4. Plan for and negotiate transactions that could result in a change of control of the company, a merger, a split up of the company into multiple divisions, the sale or purchase of one or more major divisions of the business, or a profound change in the financial structure of the company or the scope of its business.

5. Vet proposals to take the company bankrupt or otherwise engage in major debt restructuring arrangements in lieu of a bankruptcy.

6. Put on a good public face for the Company and provide senior management with constructive suggestions from one's own experience when appropriate.

7. Document and rubber stamp decisions made by others in the organization that it is their job to make.

Typically, today, about half of the members of the board are senior managers of the company, and the other half are academics and senior people at other companies with financial or business interests that are strategically important to the company. The can number from half a dozen to a couple dozen. The usually meet monthly or quarterly, depending upon the size of the company, but rarely much more than a couple times a month absent an emergency, and receive a healthy chunk of compensation, usually in the five figures, for showing up, and are treated lavishly during the meetings.

Boards have almost no staff, with a corporate secretary, the chairman of the board, and inside board members usually serving as their liasons with management. Board members start meetings with immense binders packed with information that tend to be discussed in long boring lectures and reviewed only on a cursory basis. Matters put to a vote are almost always approved unanimously, with little discussion.

Politics on corporate boards, to the extent that they happen in public meetings, tend to be very subtle. A board member may ask a long term questions which management is expected to scrupulously investigate and report back upon in a timely fashion. Or, a board member in the discussion of a minor issue may note tangentially some general concern about a long term course of action that this may reflect that will be considered by management and perhaps addressed in future proposals.

But, ultimately, corporate boards as they are now, are the corporate equivalent of a United States Vice President, or State Lieutenant Government, they are kept in the loop and expected to appoint a successor if necessary, and are given some very light and inconsequential decisions to consider and act upon, but they aren't expected to actually take an active role in the management of the company.

The most important dispute in corporate law today is whether this should change, and how, and this SEC proposal goes to the heart of that question, striking a compromise, but a compromise that appears generally to favor the faction that has long been pushing for greater shareholder rights.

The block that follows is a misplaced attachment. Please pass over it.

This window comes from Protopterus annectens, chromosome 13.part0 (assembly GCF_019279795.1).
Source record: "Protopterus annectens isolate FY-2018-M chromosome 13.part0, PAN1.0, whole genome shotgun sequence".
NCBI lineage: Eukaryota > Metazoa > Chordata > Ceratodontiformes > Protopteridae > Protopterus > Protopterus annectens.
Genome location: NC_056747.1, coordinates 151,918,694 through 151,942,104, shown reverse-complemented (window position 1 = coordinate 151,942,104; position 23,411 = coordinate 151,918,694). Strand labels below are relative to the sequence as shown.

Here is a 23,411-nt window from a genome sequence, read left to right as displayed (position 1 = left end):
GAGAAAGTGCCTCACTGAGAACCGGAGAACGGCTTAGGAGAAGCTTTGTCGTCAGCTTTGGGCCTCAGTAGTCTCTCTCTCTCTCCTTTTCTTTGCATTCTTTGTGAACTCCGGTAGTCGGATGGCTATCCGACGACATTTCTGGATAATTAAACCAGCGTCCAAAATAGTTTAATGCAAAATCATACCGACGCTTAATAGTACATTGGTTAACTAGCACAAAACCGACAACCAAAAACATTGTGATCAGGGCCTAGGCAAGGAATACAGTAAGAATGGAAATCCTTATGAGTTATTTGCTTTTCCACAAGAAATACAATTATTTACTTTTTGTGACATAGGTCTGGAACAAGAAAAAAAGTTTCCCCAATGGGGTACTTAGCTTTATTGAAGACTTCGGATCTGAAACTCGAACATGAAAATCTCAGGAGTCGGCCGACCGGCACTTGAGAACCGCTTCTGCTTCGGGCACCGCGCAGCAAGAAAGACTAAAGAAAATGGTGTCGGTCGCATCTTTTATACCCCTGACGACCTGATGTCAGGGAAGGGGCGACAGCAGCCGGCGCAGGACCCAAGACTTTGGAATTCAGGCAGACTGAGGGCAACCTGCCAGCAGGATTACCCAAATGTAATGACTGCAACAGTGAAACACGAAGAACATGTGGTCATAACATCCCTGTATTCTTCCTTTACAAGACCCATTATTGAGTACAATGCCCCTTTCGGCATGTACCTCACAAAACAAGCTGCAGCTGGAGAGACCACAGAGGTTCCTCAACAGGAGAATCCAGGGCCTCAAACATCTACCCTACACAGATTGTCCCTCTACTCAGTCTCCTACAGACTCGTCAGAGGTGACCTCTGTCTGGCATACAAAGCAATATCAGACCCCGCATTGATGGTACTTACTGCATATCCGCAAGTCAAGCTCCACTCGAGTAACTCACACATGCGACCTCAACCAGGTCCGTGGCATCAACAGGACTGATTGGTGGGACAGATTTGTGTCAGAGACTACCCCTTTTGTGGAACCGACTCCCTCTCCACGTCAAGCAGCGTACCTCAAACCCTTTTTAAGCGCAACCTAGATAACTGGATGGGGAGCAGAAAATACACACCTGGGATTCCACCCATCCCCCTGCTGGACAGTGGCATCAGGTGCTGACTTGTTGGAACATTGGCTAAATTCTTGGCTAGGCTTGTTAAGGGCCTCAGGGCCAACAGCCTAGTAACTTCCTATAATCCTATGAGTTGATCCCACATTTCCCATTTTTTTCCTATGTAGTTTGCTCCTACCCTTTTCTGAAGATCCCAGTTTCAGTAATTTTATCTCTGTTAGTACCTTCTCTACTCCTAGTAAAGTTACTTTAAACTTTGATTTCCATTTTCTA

Why Reform Proxy Rules?

The hope of reformers is that this reform will approve the accountability of management to ownership. The hope is that a shareholder nominated director of a publicly held company would be dispositionally inclined towards, beholden to, and loyal to the shareholder group that nominated the director, rather than to the CEO and his management group that effectively make all other appointments to the Board of Directors.

To be clear, this is no recipe for mass social justice or micromanagement of publicly held companies by their boards of directors. One would expect to see as a result of the reform in the way that some of these key functions are carried out:

1. Senior executive pay that is less generous, particularly in cases where the company isn't performing well, since they must bargain with true shareholder representatives at arms length.

2. Directors attempting to develop incentives that cause senior management to adequately consider downside risks that could harm shareholders to a much greater extent than they do executives with stock options.

3. More dismissals of poorly performing senior managers.

4. Negotiations in merger discussions and hostile takeover defense strategies that shift more compensation to shareholders and less to management buyouts.

5. More directors willing to act as whistleblowers when corporate wrongdoing is discovered or contemplated.

6. More conflict on boards as pro-management and pro-shareholder factions develop over selected issues like executive compensation and dismissal of executives.

At best, this proposal could revolutionize the way that publicly held businesses in the United States operate by more swiftly replacing mediocre executives, ending self-dealing in executive compensation, giving public corporations a better balance in acceptance of risk between potential upside gains and downside losses that make the macroeconomy more robust, give shareholders a bigger share of takeover deal proceeds, and reduce corruption in big business.

At worst, it could fill boardrooms of publicly held companies across the nation with nasty arguments while not doing much to change anything of substance.

Time will tell how it plays out in practice.